As soon as they learn to speak, toddlers are very verbal about what they want. If they want their teddy, they’ll ask for it. If they want to play ball, they’ll ask for it. If they want ice cream, they’ll just ask. If they want a second ice cream, they ask for that as well. They don’t always get what they asked for (in which case they refer back to strategy no.3), but if they hadn’t asked, they would have gotten nothing. The genius (or sometimes annoying) things is that they never remember the last answer to that question. Yes, at one point they too learn that there is no seconds to that ice cream, but at the beginning, they’ll always ask, no matter what the answer was last time around.

    Toddlers, unlike us, don’t assume that just because we said NO last time, it’s also going to be a NO this time. As adults, we miss out on a lot of opportunities, because we take the first answer we got and then stop asking if it was a NO. Toddlers are right, things do change, and opportunities once denied can become available again. Therefor, it doesn’t hurt to ask again.

  5. Determination and perseverance is the key to success.

    Sometimes it’s said that a toddler has the attention span of a goldfish. That might be true in some respects, but toddlers can also be super focused on what they want to accomplish. They are not easily distracted, if they truly want something. Even if they forget it for a while, they usually remember it again in just a moment.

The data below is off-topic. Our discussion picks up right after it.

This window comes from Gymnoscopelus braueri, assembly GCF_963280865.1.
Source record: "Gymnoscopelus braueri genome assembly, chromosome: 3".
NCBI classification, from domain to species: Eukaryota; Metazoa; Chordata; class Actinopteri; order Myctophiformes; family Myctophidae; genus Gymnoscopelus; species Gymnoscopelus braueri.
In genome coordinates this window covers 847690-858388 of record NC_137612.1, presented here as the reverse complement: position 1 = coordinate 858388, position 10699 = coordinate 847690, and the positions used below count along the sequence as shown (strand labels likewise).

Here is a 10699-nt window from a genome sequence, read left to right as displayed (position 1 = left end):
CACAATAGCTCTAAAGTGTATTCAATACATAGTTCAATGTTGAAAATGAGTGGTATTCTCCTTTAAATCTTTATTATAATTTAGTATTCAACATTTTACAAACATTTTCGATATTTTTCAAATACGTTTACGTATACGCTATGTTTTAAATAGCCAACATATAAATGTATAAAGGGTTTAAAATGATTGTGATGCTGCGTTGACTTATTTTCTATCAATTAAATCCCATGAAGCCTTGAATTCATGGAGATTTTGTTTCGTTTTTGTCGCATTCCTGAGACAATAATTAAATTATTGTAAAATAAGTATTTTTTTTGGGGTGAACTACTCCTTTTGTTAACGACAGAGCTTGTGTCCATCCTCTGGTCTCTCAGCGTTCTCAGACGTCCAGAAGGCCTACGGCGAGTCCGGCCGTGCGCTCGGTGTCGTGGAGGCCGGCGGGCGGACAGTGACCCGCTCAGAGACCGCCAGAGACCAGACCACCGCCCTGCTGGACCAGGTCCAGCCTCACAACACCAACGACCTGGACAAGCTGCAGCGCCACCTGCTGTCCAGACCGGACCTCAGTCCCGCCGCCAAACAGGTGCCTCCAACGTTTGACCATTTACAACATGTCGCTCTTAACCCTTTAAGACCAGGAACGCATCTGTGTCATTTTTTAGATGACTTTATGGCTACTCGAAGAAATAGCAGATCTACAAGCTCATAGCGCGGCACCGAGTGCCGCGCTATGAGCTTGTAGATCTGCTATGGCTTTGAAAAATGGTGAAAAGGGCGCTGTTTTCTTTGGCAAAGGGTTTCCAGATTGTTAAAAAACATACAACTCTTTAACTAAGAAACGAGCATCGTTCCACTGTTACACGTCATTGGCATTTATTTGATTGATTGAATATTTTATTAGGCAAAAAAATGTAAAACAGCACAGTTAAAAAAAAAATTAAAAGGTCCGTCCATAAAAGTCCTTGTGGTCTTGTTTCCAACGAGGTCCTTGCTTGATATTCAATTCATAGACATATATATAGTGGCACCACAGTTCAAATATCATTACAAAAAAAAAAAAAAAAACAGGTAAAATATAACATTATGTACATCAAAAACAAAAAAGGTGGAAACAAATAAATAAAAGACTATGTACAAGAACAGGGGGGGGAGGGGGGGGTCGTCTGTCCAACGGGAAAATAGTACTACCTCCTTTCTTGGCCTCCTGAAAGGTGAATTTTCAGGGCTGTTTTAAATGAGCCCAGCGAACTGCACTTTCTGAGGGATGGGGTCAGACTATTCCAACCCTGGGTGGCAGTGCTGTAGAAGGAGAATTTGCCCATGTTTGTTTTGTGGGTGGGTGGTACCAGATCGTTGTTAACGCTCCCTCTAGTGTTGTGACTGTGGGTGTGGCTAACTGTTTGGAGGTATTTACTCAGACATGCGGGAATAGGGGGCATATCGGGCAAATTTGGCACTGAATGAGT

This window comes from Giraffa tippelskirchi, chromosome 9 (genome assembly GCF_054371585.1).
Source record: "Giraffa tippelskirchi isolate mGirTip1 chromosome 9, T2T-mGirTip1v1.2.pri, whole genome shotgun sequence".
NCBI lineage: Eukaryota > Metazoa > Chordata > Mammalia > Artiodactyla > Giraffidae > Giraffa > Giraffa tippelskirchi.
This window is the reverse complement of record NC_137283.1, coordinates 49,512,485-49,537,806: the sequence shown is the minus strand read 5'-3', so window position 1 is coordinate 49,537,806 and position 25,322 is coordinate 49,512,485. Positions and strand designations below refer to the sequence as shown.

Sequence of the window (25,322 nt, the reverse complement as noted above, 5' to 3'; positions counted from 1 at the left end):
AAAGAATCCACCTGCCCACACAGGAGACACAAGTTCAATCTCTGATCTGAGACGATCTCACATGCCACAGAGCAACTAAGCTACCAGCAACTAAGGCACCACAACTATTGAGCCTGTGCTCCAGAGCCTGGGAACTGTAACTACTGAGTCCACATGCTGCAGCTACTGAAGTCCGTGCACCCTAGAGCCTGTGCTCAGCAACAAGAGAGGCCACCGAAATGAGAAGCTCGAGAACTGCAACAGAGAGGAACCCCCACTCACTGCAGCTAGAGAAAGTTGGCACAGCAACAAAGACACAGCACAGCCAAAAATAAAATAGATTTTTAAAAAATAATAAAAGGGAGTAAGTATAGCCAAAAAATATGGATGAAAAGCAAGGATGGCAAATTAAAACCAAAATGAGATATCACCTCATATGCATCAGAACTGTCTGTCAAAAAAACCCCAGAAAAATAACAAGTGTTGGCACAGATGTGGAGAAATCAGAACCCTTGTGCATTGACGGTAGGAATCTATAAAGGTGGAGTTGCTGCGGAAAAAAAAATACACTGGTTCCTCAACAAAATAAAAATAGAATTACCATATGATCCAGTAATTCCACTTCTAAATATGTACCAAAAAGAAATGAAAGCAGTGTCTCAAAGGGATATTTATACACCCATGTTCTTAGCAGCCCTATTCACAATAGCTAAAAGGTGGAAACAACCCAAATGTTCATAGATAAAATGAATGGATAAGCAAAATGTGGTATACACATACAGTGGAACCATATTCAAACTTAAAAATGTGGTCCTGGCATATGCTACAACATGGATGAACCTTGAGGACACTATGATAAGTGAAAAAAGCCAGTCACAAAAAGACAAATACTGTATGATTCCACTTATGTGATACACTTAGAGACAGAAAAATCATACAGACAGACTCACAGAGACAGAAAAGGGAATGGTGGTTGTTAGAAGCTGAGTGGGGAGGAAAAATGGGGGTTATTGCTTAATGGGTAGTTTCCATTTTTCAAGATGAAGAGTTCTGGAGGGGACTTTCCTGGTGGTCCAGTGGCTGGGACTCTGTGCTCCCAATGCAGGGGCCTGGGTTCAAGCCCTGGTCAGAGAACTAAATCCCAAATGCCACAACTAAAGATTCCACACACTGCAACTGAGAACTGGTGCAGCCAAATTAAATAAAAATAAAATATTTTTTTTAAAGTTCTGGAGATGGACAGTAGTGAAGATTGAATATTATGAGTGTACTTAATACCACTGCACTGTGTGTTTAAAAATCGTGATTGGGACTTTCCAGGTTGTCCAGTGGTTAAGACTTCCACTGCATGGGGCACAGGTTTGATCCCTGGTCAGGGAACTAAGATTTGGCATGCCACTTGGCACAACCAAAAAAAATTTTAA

Don’t let yourself be sidetracked from what you really want in life and business.

  6. Ask for help.

    This is something a lot of adults struggle with. And we make our lives that much harder because of it. Maybe it’s to do with the preconscieved notion that an adult is supposed to be able to do everything on his own. Well, that’s just ridiculous, both in business, but also in life. Seeking comfort and help is necessary to stay healthy and happy. We can’t do everything on our own, and we shouldn’t have to.

  7. Be proud of what you accomplish.

    When a toddler makes something or learns something, they can’t wait to show it to you. “Look what I made!” and they hold it up high with a huge smile on their face. When we grow older, we are taught that it’s not polite to brag, and so little by little, we grow ashamed to hold our accomplishments up high. Well, in business, you have to toot your own horn – ain’t nobody going to do it for you.

  8. Always try something new.

    Apart from their food aversions, toddlers are always up for new tricks. Whether it’s discovering a new playground, on learning how to climb a tree, their up for the adventure. Toddlers discover the world anew each day. They find so much joy in their discoveries and they never stop learning.

    When was the last time you tried something new? Being adventurous is essential when it comes to business. Being the opposite of a adrenaline-junky, this has been the hardest lesson for me to learn. But, without taking risks and trying out new strategies, there’s no room to grow.

 

Now I’d love to hear from you! Have you experienced any lessons you’d like to add to the list? What’s the one principal from the list you should practice more either in your life or your business?